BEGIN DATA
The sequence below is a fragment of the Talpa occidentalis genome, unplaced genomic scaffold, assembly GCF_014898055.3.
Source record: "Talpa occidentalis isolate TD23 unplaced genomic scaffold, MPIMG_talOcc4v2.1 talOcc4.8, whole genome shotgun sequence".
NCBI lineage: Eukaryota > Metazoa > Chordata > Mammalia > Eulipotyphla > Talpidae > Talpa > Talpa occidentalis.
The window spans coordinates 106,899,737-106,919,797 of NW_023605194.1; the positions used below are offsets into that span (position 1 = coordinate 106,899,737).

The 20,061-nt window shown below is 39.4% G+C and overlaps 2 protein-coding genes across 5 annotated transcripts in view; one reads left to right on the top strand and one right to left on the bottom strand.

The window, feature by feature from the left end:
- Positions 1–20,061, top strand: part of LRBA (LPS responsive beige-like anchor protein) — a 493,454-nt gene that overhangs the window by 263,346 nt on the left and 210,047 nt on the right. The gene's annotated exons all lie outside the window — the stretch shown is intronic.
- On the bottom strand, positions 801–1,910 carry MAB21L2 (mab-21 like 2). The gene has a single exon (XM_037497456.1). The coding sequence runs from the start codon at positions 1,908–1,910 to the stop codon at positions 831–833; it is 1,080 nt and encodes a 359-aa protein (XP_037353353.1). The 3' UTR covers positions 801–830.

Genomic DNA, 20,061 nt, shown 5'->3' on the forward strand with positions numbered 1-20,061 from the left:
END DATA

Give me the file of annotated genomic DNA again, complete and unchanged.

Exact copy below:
The sequence below is a fragment of the Talpa occidentalis genome, unplaced genomic scaffold, assembly GCF_014898055.3.
Source record: "Talpa occidentalis isolate TD23 unplaced genomic scaffold, MPIMG_talOcc4v2.1 talOcc4.8, whole genome shotgun sequence".
NCBI lineage: Eukaryota > Metazoa > Chordata > Mammalia > Eulipotyphla > Talpidae > Talpa > Talpa occidentalis.
The window spans coordinates 106,899,737-106,919,797 of NW_023605194.1; the positions used below are offsets into that span (position 1 = coordinate 106,899,737).

The 20,061-nt window shown below is 39.4% G+C and overlaps 2 protein-coding genes across 5 annotated transcripts in view; one reads left to right on the top strand and one right to left on the bottom strand.

The window, feature by feature from the left end:
- Positions 1–20,061, top strand: part of LRBA (LPS responsive beige-like anchor protein) — a 493,454-nt gene that overhangs the window by 263,346 nt on the left and 210,047 nt on the right. The gene's annotated exons all lie outside the window — the stretch shown is intronic.
- On the bottom strand, positions 801–1,910 carry MAB21L2 (mab-21 like 2). The gene has a single exon (XM_037497456.1). The coding sequence runs from the start codon at positions 1,908–1,910 to the stop codon at positions 831–833; it is 1,080 nt and encodes a 359-aa protein (XP_037353353.1). The 3' UTR covers positions 801–830.

Genomic DNA, 20,061 nt, shown 5'->3' on the forward strand with positions numbered 1-20,061 from the left: